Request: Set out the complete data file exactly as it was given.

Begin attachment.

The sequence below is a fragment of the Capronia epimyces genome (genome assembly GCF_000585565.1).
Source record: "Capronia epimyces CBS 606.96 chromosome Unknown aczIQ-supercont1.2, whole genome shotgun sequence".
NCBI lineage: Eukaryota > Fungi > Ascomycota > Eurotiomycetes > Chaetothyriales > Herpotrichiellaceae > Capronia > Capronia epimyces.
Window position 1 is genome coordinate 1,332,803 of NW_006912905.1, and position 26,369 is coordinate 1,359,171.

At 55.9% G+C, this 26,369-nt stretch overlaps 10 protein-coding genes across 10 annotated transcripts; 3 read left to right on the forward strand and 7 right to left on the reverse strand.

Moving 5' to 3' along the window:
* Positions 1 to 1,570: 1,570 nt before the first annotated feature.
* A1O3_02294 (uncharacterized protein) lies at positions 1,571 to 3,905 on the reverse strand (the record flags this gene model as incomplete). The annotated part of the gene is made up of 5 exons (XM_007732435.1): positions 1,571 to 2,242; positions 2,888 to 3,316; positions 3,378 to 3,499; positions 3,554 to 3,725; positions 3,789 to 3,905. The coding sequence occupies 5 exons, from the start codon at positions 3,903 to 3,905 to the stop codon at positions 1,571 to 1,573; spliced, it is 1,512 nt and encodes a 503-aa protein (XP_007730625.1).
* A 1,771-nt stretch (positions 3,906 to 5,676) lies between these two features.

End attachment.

The sequence below is a fragment of the Capronia epimyces genome (genome assembly GCF_000585565.1).
Source record: "Capronia epimyces CBS 606.96 chromosome Unknown aczIQ-supercont1.2, whole genome shotgun sequence".
NCBI lineage: Eukaryota > Fungi > Ascomycota > Eurotiomycetes > Chaetothyriales > Herpotrichiellaceae > Capronia > Capronia epimyces.
Window position 1 is genome coordinate 1,332,803 of NW_006912905.1, and position 26,369 is coordinate 1,359,171.

At 55.9% G+C, this 26,369-nt stretch overlaps 10 protein-coding genes across 10 annotated transcripts; 3 read left to right on the forward strand and 7 right to left on the reverse strand.

Moving 5' to 3' along the window:
* Positions 1 to 1,570: 1,570 nt before the first annotated feature.
* A1O3_02294 (uncharacterized protein) lies at positions 1,571 to 3,905 on the reverse strand (the record flags this gene model as incomplete). The annotated part of the gene is made up of 5 exons (XM_007732435.1): positions 1,571 to 2,242; positions 2,888 to 3,316; positions 3,378 to 3,499; positions 3,554 to 3,725; positions 3,789 to 3,905. The coding sequence occupies 5 exons, from the start codon at positions 3,903 to 3,905 to the stop codon at positions 1,571 to 1,573; spliced, it is 1,512 nt and encodes a 503-aa protein (XP_007730625.1).
* A 1,771-nt stretch (positions 3,906 to 5,676) lies between these two features.